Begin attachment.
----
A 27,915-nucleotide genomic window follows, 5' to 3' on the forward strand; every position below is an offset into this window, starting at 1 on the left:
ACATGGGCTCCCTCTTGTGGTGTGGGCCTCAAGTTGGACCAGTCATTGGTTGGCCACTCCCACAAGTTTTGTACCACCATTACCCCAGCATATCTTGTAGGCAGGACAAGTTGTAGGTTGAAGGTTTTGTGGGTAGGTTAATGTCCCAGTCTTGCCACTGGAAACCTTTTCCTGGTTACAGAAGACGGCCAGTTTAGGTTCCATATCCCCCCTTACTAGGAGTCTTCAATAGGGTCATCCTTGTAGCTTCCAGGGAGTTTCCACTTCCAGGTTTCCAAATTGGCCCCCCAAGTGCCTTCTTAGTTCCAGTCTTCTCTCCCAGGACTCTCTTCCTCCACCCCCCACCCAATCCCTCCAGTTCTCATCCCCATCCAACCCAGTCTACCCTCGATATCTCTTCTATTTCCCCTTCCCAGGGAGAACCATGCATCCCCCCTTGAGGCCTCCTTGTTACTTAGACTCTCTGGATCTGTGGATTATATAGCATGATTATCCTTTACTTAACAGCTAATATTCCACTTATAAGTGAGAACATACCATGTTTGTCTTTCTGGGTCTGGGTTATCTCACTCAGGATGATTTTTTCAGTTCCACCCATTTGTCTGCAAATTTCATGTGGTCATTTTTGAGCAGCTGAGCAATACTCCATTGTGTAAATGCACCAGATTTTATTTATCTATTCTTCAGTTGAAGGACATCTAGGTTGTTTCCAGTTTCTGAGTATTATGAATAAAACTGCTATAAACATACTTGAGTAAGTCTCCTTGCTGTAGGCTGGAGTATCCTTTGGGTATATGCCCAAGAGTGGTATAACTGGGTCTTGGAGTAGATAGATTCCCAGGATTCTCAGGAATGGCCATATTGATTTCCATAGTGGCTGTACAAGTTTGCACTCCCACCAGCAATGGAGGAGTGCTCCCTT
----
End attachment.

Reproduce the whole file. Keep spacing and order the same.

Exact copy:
A 27,915-nucleotide genomic window follows, 5' to 3' on the forward strand; every position below is an offset into this window, starting at 1 on the left:
ACATGGGCTCCCTCTTGTGGTGTGGGCCTCAAGTTGGACCAGTCATTGGTTGGCCACTCCCACAAGTTTTGTACCACCATTACCCCAGCATATCTTGTAGGCAGGACAAGTTGTAGGTTGAAGGTTTTGTGGGTAGGTTAATGTCCCAGTCTTGCCACTGGAAACCTTTTCCTGGTTACAGAAGACGGCCAGTTTAGGTTCCATATCCCCCCTTACTAGGAGTCTTCAATAGGGTCATCCTTGTAGCTTCCAGGGAGTTTCCACTTCCAGGTTTCCAAATTGGCCCCCCAAGTGCCTTCTTAGTTCCAGTCTTCTCTCCCAGGACTCTCTTCCTCCACCCCCCACCCAATCCCTCCAGTTCTCATCCCCATCCAACCCAGTCTACCCTCGATATCTCTTCTATTTCCCCTTCCCAGGGAGAACCATGCATCCCCCCTTGAGGCCTCCTTGTTACTTAGACTCTCTGGATCTGTGGATTATATAGCATGATTATCCTTTACTTAACAGCTAATATTCCACTTATAAGTGAGAACATACCATGTTTGTCTTTCTGGGTCTGGGTTATCTCACTCAGGATGATTTTTTCAGTTCCACCCATTTGTCTGCAAATTTCATGTGGTCATTTTTGAGCAGCTGAGCAATACTCCATTGTGTAAATGCACCAGATTTTATTTATCTATTCTTCAGTTGAAGGACATCTAGGTTGTTTCCAGTTTCTGAGTATTATGAATAAAACTGCTATAAACATACTTGAGTAAGTCTCCTTGCTGTAGGCTGGAGTATCCTTTGGGTATATGCCCAAGAGTGGTATAACTGGGTCTTGGAGTAGATAGATTCCCAGGATTCTCAGGAATGGCCATATTGATTTCCATAGTGGCTGTACAAGTTTGCACTCCCACCAGCAATGGAGGAGTGCTCCCTT